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  • Arnav Nag

Politics- Of Caste, By Caste and For Caste

Hathras and Rising Rapes

On 14th September 2020 when we were all fixated at prime-time news channels craving for the romanticization of an alleged Bollywood drug expose; four upper-caste men gang-raped a 19-year-old Dalit woman in Hathras district, Uttar Pradesh. The victim who had gone to the farm to gather cattle fodder was dragged by her dupatta by four men of the Thakur caste who then cut her tongue. A close parallel comes from the Mahabharata when Draupadi was dragged by her hair by brute force by Dushasana into public court and assaulted. I often wonder if our society has evolved when it comes to abuse of women amidst the intense lust for political power and wealth. The insane act left the Hathras victim paralyzed with a spinal cord injury and she succumbed to her wounds on 29 September 2020. No one knew at that time that the deceased victim just like Draupadi of the Mahabharata would become the driving force for major upheavals largely social and political.

According to the NCRB, 32,033 rape cases of women were registered in 2019, while cases of rape of women belonging to SC community were 554 in Rajasthan, 537 in Uttar Pradesh and 510 cases in Madhya Pradesh. In the case of tribal women, 351 cases of rape were registered in Madhya Pradesh followed by 180 in Chattisgarh and 114 in Maharashtra.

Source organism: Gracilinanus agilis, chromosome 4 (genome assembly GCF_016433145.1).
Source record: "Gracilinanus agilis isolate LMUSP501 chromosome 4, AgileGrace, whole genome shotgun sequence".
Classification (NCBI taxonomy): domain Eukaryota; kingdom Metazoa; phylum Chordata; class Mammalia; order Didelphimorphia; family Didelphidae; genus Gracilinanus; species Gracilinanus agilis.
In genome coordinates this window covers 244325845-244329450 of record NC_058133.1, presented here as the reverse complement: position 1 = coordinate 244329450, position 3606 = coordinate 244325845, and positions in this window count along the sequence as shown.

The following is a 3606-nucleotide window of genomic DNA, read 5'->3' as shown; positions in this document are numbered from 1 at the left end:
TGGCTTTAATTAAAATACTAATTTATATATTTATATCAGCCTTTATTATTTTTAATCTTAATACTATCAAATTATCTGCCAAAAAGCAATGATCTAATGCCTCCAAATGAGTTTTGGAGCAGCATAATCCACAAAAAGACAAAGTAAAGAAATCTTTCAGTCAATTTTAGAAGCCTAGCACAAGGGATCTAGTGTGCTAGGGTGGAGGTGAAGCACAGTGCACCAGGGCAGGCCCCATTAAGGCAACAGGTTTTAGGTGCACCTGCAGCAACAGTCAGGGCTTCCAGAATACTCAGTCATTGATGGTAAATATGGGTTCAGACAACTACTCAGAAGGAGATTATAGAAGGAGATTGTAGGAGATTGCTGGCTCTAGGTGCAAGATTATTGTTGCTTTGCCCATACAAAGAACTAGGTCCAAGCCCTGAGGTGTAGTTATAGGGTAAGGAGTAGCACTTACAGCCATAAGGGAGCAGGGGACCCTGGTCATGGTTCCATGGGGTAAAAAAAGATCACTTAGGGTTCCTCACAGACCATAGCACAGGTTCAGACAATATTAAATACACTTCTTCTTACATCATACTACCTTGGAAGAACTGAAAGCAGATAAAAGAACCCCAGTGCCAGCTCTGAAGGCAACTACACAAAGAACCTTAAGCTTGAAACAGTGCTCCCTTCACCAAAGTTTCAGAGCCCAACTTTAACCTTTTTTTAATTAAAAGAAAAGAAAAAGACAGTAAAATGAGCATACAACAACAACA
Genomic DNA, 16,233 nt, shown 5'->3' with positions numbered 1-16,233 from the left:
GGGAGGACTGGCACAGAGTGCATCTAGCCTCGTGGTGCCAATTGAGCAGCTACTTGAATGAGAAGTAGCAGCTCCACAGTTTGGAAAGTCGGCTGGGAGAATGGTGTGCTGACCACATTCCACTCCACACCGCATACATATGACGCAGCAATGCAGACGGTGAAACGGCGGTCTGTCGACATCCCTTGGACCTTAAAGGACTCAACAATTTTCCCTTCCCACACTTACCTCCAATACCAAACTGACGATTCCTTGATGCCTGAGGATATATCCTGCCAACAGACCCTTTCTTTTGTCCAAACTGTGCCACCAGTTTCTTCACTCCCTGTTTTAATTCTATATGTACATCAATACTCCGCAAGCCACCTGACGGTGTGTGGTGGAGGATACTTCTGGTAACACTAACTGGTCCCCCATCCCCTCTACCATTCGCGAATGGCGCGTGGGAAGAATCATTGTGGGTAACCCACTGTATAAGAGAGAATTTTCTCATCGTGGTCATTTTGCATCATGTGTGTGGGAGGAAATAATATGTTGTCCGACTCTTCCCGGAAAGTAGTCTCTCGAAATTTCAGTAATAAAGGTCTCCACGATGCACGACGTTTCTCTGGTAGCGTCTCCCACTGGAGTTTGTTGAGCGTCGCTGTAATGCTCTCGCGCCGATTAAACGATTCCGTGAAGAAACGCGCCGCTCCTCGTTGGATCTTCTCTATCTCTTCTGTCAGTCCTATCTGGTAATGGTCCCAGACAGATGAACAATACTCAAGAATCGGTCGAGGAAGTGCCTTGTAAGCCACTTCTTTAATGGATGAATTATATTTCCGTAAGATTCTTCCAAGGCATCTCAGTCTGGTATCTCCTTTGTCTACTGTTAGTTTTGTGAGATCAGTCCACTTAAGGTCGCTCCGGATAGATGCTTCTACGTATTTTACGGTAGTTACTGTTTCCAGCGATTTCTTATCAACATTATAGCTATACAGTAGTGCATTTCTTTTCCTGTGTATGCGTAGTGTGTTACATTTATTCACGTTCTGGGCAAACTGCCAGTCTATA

This case like any other case as recorded by the NCRB, could have easily been forgotten, forgiven and bypassed with the thought-“yahan toh hota hi rehta hai”. But the case gained national attention when the establishment and the authorities responsible for the wellbeing of the citizenry claimed it was fake news, implying that there was no case of rape. Consequently, the body of the victim was burnt at 2:45 am against the wishes of the family. Meanwhile, another gang-rape took place in Balrampur, U.P. The perpetrators this time were two Muslim men.

As expected our visionary and tender-hearted politicians, reached the village of the victim to meet the family, a few used their Twitter handles while others very ceremonially asked for CBI enquiries. One might argue against the politicization of a sensitive issue, but if this is seen as a cry for justice, then be it. If enough pressure is being put on the government to act and punish the perpetrators, even if out of sheer vanity, then the end justifies the means.

A news report mentioned an alleged statement made by the Hathras DM who went on to say to the victim’s family that the media and opposition parties were there for a short span and won’t be there long enough and so they must act accordingly. It makes me think if he was perhaps right. The harsh reality remains that political actors will try to milk the situation, and the media will show concern, breaking away from the nationalistic, noble agenda of Bollywood and drugs. But it will provide for only a seasonal coverage, going back to their ways again when this upheaval loses steam. The fourth pillar just like the deaf and dumb courtiers of Hastinapur has cost many Draupadi’s their lives, dignity and honour innumerable times.

Different Identities and Different Priorities